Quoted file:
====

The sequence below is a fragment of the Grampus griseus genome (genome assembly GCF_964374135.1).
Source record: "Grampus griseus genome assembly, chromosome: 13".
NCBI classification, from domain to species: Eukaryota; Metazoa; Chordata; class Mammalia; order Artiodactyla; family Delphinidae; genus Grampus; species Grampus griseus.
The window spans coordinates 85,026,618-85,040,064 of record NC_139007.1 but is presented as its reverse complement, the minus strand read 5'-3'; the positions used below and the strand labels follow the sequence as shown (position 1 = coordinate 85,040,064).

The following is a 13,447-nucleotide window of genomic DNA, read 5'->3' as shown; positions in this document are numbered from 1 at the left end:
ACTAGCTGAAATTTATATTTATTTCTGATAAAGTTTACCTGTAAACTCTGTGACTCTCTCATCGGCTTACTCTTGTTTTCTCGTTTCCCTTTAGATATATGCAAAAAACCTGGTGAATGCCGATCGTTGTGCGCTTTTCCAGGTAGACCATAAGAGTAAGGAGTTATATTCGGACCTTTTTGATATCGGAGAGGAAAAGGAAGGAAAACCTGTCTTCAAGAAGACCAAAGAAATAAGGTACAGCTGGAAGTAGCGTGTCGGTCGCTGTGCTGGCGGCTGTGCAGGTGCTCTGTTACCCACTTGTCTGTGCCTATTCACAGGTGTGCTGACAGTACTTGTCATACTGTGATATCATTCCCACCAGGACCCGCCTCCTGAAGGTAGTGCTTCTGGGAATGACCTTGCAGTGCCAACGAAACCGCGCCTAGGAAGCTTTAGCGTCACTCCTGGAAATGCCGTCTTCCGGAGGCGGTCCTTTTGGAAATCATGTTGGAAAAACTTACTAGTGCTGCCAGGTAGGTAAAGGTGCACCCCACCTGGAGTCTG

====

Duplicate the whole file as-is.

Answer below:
The sequence below is a fragment of the Grampus griseus genome (genome assembly GCF_964374135.1).
Source record: "Grampus griseus genome assembly, chromosome: 13".
NCBI classification, from domain to species: Eukaryota; Metazoa; Chordata; class Mammalia; order Artiodactyla; family Delphinidae; genus Grampus; species Grampus griseus.
The window spans coordinates 85,026,618-85,040,064 of record NC_139007.1 but is presented as its reverse complement, the minus strand read 5'-3'; the positions used below and the strand labels follow the sequence as shown (position 1 = coordinate 85,040,064).

The following is a 13,447-nucleotide window of genomic DNA, read 5'->3' as shown; positions in this document are numbered from 1 at the left end:
ACTAGCTGAAATTTATATTTATTTCTGATAAAGTTTACCTGTAAACTCTGTGACTCTCTCATCGGCTTACTCTTGTTTTCTCGTTTCCCTTTAGATATATGCAAAAAACCTGGTGAATGCCGATCGTTGTGCGCTTTTCCAGGTAGACCATAAGAGTAAGGAGTTATATTCGGACCTTTTTGATATCGGAGAGGAAAAGGAAGGAAAACCTGTCTTCAAGAAGACCAAAGAAATAAGGTACAGCTGGAAGTAGCGTGTCGGTCGCTGTGCTGGCGGCTGTGCAGGTGCTCTGTTACCCACTTGTCTGTGCCTATTCACAGGTGTGCTGACAGTACTTGTCATACTGTGATATCATTCCCACCAGGACCCGCCTCCTGAAGGTAGTGCTTCTGGGAATGACCTTGCAGTGCCAACGAAACCGCGCCTAGGAAGCTTTAGCGTCACTCCTGGAAATGCCGTCTTCCGGAGGCGGTCCTTTTGGAAATCATGTTGGAAAAACTTACTAGTGCTGCCAGGTAGGTAAAGGTGCACCCCACCTGGAGTCTG